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As part of the Australian Government's International Climate Change Adaptation Initiative (ICCAI), the Pacific Adaptation Strategies Assistance Program (PASAP) and its successor, the Pacific-Australia Climate Change Science and Adaptation Planning (PACCSAP) program, aim to strengthen partner country capacity to assess vulnerability to climate change and develop robust adaptation strategies. Discussions during 2010 between the Australian Government Department of Cliamte Change and Energy Efficiency (DCCEE) and Tonga's Ministry of Environment and Climate Change (MECC) highlighted the potential for supporting Action 2.1 of Tonga's Joint National Action Plan on Climate Change Adaptation and Disaster Risk Management 2012-2015 (JNAP). Action 2.1 specifies the need for high resolution imagery was also captured with the LiDAR. The surveys were completed in Octorber 2011 and the data was processed to produce high resolution digital elevation models (DEMS) and other derived products. Phase one also assessed institutional technical capability whithin the Government of Tonga to receive and use the elevation data, and scoped capacity building requirements to sustainably use the data for coastal inundation modelling and risk assessment.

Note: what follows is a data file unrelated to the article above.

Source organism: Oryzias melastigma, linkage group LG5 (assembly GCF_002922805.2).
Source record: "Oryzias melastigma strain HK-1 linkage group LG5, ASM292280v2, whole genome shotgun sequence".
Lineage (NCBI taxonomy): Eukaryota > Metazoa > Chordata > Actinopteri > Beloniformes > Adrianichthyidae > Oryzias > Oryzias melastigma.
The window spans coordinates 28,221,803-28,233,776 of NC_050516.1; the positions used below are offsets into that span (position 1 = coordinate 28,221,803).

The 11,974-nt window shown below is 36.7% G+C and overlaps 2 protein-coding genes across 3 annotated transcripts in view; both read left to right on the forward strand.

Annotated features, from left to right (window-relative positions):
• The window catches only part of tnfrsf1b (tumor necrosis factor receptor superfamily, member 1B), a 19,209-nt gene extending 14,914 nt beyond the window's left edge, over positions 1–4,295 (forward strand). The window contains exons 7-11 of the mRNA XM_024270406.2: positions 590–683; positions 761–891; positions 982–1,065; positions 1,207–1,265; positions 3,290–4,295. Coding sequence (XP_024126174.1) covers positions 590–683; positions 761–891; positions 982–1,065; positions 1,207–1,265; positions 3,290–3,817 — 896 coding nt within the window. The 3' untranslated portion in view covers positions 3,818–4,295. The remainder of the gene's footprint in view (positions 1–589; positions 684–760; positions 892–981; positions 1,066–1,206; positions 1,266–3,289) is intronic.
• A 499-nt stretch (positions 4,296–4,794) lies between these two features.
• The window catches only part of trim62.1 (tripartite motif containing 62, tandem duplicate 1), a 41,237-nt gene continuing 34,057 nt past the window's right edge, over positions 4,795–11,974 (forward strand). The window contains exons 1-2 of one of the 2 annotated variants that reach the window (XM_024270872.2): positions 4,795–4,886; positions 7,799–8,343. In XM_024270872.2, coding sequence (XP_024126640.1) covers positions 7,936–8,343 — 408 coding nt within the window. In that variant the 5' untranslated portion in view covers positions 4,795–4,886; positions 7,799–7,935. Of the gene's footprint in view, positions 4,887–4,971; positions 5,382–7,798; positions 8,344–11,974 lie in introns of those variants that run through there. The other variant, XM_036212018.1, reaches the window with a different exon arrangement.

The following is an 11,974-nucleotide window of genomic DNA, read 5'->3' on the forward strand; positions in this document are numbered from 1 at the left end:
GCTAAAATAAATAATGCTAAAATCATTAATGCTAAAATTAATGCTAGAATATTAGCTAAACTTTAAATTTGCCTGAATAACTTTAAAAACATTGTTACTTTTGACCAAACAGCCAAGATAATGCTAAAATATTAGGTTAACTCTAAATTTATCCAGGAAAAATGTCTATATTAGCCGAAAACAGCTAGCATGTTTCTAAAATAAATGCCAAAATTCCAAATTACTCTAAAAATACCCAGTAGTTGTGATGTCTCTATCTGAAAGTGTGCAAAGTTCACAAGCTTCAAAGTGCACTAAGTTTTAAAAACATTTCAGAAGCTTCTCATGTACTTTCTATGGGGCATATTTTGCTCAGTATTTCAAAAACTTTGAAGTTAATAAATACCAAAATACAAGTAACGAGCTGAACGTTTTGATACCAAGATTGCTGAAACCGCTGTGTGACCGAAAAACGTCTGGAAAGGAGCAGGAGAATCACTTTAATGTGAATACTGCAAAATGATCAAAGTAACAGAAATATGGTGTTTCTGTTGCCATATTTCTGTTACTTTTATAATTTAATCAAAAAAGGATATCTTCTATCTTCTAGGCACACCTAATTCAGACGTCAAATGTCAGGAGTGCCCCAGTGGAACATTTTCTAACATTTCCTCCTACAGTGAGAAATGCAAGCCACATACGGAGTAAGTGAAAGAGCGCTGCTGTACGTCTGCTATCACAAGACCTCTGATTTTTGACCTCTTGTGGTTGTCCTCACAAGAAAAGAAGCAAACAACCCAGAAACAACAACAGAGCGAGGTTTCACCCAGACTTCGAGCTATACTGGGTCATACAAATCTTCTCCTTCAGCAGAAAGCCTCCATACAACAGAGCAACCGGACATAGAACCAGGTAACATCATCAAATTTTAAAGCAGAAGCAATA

Objectives: Captured high resolution topographic and bathymetric data of Tongatapu and Lifuka through airborne LiDAR surveys
Mangrove rehabilitation and conservation/ Ecosystem Based Adaptation The project’s overarching objective is to help Pacific Islanders effectively manage their mangrove and associated coastal ecosystems to support/enhance livelihoods and build resilience to the potential consequences of climate change and variability on coastal areas. The MESCAL project promoted joint management and conservation of mangrove ecosystems in select areas of Tongatapu. The geographical focus of this project is limited in certain area of Tongatapu Villages surrounding the Fanga’uta Lagoon. The project provided valuable inputs especially for the formulation of “Living with the Sea Best Practice” guideline proposed under Component 1 and when the guideline will be disseminated as part of Component 3. Effectiveness of the MESCAL project will also be captured and stored in the centrally managed database developed under Component 2.
The Kingdom of Tonga is a large tropical archipelago of 169 is- lands spread over 700,000 square kilometres of the western South Pacific Ocean. Tonga lies just west of the International Date Line, directly south of Samoa and north of New Zealand. Most of the population lives in low-lying areas. In Western Tongatapu, parts of the communities lay less than two metres above sea level rendering properties vulnerable to flooding and coastal erosion caused by sea level rise, storm surge, heavy rain and catastrophic events such as tsunamis and cyclones. House-holds in this district tend to be of low economic means and tend to have limited ability to adapt or relocate The EU-GIZ ACSE programme helps people in 15 Pacific Island countries address two common challenges: adapting to climate change and reducing their dependence on fossil fuels. GIZ is supporting the Government of Tonga and its dedicated project team to implement coastal protection trials in selected areas of Western Tongatapu. The team is working in close part- nership with the people of the Hihifo District.